Tuesday, November 15, 2016

Church Hurt

As far back as I can remember, I have been in church.  My parents were never Sunday morning pew-fillers.  They were the people who jumped in, helped however they could, used their gifts to serve others, were greatly involved in fellowship, and who left our home open to anyone, anytime.  Church was not a place to hang out, that was just a bonus.  We were the family that was there every time the doors were open.  Mama taught Sunday School, helped with VBS, visited shut-ins, cooked for every event and need.  My Daddy was in the choir, was Jesus in the outdoor Easter drama, was a deacon, was on committee upon committee, made hospital visits and sang at homecoming, weddings, and funerals.  My siblings and I were the kids who knew every nook and cranny of the church, could find the best hiding spots, often were allowed to ring the bell in the steeple, were in: Sunday School, Children's Church, Children's Choir, the children's musicals, clown ministry, GAs, Acteens, RAs.  We were the ones who would be climbing in the trees out front in between choir practice and service.  We were the ones sitting in the back row during a funeral.  We were the ones trying to trash the getaway car at weddings.  We were the kiddos reciting Bible verses and singing hymns to those in the hospital or unable to leave their home.  Some of the sweetest memories of my childhood circle around church.  Some of my dearest friendships started in the Missions Friends class when I was 5 years old; and I am so blessed to still be in touch with several of those amazing friends (thank you, Facebook).  I can think of saint after saint who prayed for our family.  I can remember our church being the ones to rally around my family when my youngest brother was sick.  Our church was home.  This was the church where I met Jesus, where I was baptized, and where I felt the Lord call me to be a missionary to children.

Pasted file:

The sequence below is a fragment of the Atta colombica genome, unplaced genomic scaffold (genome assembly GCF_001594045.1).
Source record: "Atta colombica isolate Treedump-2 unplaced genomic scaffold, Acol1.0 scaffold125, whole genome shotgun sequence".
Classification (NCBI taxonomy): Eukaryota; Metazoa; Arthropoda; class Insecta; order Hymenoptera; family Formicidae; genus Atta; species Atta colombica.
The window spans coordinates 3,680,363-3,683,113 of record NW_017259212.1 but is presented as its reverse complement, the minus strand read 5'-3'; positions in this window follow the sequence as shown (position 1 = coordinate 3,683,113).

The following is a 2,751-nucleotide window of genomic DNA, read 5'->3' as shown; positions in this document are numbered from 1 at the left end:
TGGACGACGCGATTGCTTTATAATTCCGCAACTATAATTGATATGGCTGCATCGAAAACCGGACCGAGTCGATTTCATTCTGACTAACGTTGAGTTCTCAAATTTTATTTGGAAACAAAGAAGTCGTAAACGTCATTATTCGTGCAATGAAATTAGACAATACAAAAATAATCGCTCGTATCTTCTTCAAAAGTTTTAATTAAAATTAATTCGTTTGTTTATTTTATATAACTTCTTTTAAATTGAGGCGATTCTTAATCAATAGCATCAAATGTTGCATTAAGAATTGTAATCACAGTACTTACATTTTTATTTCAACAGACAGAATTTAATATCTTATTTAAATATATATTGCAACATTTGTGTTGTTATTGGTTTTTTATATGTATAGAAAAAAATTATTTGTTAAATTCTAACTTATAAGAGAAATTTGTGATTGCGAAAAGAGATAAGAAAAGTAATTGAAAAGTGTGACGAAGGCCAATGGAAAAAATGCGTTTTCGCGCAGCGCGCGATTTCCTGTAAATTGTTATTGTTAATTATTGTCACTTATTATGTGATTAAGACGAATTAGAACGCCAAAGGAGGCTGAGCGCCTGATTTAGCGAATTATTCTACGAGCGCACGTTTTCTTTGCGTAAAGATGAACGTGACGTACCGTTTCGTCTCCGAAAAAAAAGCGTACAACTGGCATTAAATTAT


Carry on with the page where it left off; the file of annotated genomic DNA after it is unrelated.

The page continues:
We were apart of that wonderful church until I was 15, almost 16 years old.  There were some issues that arose, and our family left the church.  Being a crazy teenager, I didn't respond well to the change.  I struggled deeply with God's plan, His will, His sovereignty.  Truth be told, I shut my heart off to the church and began a series of actions that were flat-out rebellious.  I made poor choice after poor choice.  I blamed my hurt.  I blamed people.  The cynicism that had always been a small part of my personality took over my disposition.  NONE of this was anyone's fault but my own.  Being released from a church family, I took it upon myself to taste life without that accountability and positive peer pressure.  I knew what sin was...I was a daily sinner.  However, I decided to up the anty and stop caring about faith, grace, hope and mercy.  The worst part of it all was that I was such a good actress. I could turn on the charm and perk-factor for anyone.  Very few people knew the decisions I was making.  Most people still saw that bubbly young lady.

My parents began to attend another church.  I would go between that church and one of the many churches my boyfriend's family visited.  I would stand and sing.  I would sit and smile.  But my heart was hardened.  I was not engaged in personal quiet time.  I did not read my Bible.  I did not pray, except for the mealtime blessing.  I avoided fellowship with believers...I really avoided fellowship with anyone other than my boyfriend or my siblings.  I trusted no one.  I didn't want to hurt again.